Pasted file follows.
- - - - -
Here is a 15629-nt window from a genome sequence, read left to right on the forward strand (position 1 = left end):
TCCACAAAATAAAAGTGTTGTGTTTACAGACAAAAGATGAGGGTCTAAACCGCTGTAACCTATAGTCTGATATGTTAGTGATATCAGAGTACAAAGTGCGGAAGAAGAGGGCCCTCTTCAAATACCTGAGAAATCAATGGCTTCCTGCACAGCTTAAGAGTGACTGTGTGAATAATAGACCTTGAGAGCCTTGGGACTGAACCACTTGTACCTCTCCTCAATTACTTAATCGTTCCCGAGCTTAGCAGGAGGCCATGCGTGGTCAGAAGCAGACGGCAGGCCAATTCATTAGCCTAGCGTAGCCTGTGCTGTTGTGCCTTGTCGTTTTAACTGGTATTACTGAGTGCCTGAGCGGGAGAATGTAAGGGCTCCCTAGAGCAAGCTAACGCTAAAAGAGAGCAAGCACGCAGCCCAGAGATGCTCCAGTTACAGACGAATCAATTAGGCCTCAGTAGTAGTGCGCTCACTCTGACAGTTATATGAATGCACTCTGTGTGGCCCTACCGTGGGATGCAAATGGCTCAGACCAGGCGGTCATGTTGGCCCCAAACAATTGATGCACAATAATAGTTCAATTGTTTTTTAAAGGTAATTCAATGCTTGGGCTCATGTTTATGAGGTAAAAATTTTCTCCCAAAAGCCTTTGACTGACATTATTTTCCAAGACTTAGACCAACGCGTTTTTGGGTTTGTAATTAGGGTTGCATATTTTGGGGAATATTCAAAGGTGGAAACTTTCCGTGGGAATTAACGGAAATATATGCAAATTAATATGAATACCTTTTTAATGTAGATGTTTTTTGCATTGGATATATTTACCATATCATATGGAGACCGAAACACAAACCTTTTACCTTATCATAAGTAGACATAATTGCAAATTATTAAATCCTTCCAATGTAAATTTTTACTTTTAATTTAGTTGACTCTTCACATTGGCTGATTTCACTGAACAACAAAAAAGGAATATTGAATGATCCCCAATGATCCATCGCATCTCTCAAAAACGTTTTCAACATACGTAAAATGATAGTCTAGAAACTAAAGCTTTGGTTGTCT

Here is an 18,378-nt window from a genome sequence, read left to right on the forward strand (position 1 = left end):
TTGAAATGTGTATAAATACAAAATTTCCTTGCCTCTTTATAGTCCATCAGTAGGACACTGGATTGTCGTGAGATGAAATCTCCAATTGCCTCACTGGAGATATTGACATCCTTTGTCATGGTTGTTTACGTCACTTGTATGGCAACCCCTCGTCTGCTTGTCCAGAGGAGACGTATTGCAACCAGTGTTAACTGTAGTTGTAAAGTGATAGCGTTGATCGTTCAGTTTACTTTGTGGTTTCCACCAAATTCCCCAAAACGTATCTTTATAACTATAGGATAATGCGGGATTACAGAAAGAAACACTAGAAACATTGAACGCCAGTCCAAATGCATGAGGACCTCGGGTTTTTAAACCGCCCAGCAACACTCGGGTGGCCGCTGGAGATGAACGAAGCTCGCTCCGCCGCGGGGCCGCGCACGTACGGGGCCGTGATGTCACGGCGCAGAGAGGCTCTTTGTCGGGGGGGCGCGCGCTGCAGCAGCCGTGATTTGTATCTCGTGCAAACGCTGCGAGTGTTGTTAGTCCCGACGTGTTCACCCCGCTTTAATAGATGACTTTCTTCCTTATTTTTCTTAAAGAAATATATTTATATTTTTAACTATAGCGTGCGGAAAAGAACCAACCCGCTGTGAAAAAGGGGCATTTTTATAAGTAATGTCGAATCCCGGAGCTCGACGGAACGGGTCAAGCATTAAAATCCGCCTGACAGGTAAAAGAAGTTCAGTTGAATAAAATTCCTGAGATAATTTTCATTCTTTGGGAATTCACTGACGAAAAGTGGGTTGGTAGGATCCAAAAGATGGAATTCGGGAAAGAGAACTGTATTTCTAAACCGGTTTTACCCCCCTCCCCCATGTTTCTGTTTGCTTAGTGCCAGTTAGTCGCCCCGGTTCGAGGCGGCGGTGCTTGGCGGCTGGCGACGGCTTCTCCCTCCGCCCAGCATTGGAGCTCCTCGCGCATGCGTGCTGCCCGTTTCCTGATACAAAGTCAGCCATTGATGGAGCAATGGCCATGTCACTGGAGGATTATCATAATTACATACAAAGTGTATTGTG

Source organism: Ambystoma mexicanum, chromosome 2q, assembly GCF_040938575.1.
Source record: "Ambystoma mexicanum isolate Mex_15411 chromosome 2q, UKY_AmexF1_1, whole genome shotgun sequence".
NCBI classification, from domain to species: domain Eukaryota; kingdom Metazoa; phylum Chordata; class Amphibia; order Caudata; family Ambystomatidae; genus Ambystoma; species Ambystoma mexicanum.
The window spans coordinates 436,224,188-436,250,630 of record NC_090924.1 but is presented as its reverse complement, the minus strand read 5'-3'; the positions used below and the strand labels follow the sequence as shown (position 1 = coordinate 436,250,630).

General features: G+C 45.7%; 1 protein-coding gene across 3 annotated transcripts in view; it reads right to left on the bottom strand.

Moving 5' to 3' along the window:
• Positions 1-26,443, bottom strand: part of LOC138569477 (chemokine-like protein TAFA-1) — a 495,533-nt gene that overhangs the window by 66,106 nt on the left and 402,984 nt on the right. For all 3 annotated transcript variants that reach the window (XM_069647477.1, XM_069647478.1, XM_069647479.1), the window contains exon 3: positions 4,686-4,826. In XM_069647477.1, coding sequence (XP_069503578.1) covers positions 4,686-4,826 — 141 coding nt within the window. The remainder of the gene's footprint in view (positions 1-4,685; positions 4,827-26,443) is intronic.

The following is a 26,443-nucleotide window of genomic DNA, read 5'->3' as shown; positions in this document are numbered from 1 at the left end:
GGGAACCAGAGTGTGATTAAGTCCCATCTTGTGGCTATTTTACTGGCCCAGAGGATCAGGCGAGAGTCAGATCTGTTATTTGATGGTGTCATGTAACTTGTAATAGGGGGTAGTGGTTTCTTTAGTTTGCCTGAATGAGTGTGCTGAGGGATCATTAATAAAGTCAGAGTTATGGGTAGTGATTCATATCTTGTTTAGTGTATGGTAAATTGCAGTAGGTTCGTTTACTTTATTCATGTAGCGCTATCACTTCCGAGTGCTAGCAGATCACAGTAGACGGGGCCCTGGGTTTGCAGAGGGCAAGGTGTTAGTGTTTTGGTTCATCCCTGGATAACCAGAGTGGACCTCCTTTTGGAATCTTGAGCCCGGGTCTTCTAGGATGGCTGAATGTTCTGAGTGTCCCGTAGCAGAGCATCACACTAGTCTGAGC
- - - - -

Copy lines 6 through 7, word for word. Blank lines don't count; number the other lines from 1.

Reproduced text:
Source record: "Ambystoma mexicanum isolate Mex_15411 chromosome 2q, UKY_AmexF1_1, whole genome shotgun sequence".
NCBI classification, from domain to species: domain Eukaryota; kingdom Metazoa; phylum Chordata; class Amphibia; order Caudata; family Ambystomatidae; genus Ambystoma; species Ambystoma mexicanum.